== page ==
If you couldn’t make it to this year’s Worldwide Developers Conference, but you still long for human contact with your fellow developers, Apple’s Tech Talks are for you. The company earlier this yearÂ announced its attention to once again hold the series of one-day programsÂ this spring; on WednesdayÂ it released the schedule, which will see the sessions hitÂ six cities around the globe: San Francisco, New York, Tokyo, Shanghai, Berlin and London.
This year, the Tech Talks will sport two separate tracks in each city: one focuses on app developers, while the other is aimed at game developers. Both deal with updating your programs to take advantage of new features in iOS 7 and offer one-on-one help from Apple experts as well as a full day of talks.
In order to be eligible for a Tech Talk, you need to be a member of the iOS Developer Program or the iOS Developer Enterprise Program, and be at least 13 years old as of Wednesday’s announcement. Attendees will be selected at random from the pool of applicants meeting these qualifications. You can only apply to a single day and track, so choose wisely. The window for applications remains open until this Friday, 27 September at 10 am PT (3am in the morning of Saturday 26 September Australian Eastern Standard time for any Australians who fancy an Asian jaunt).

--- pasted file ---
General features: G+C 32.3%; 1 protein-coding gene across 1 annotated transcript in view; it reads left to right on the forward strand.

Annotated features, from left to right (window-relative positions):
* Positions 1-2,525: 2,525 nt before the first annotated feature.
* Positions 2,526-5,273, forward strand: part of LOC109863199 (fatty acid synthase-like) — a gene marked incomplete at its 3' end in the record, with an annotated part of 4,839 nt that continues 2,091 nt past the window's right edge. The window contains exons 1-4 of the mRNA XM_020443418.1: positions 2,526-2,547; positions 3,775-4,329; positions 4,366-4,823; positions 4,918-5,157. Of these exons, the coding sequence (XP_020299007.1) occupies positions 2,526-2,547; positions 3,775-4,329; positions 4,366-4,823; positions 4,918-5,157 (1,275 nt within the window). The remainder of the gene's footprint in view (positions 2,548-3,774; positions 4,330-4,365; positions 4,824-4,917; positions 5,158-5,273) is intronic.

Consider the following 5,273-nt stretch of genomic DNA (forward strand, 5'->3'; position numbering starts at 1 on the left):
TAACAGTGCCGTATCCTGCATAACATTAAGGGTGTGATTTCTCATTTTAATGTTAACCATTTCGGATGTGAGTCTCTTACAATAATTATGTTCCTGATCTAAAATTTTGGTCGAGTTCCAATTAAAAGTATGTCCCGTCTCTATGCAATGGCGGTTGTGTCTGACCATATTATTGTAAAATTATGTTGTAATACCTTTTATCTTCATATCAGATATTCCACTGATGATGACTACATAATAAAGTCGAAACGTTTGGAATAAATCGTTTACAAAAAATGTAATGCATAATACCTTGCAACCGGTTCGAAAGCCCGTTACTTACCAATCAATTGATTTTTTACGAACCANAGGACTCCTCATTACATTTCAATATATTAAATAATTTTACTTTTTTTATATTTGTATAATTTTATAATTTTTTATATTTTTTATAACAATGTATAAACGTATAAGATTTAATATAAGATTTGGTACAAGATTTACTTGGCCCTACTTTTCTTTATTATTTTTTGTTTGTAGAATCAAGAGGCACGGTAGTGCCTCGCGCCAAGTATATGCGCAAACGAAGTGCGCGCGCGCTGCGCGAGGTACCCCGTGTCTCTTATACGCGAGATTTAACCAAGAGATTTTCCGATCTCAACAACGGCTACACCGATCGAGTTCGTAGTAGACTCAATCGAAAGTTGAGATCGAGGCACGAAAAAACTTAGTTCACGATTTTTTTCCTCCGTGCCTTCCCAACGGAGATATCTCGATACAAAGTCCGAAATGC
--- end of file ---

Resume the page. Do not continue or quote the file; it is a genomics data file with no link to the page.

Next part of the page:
Presentations are in English, though the Shanghai and Tokyo events will be simultaneously translated into Mandarin and Japanese respectively.
App development sessions take place on 8 October in San Francisco, 15 October in New York, 6 November in Tokyo, 12 November in Shanghai, 12 December in Berlin and 17 December in London. Game development sessions are offered the day after the app development sessions: in San Francisco on 9 October, New York on 16 October, Tokyo on 7 November, Shanghai on 13 November, Berlin on 13 December and London on 18 December. If you can’t make it to one of these events, don’t worry: shortly after the year’s last Tech Talk, Apple plans on posting video of the sessions for all registered developers.
by Dan Moren, MacworldÂ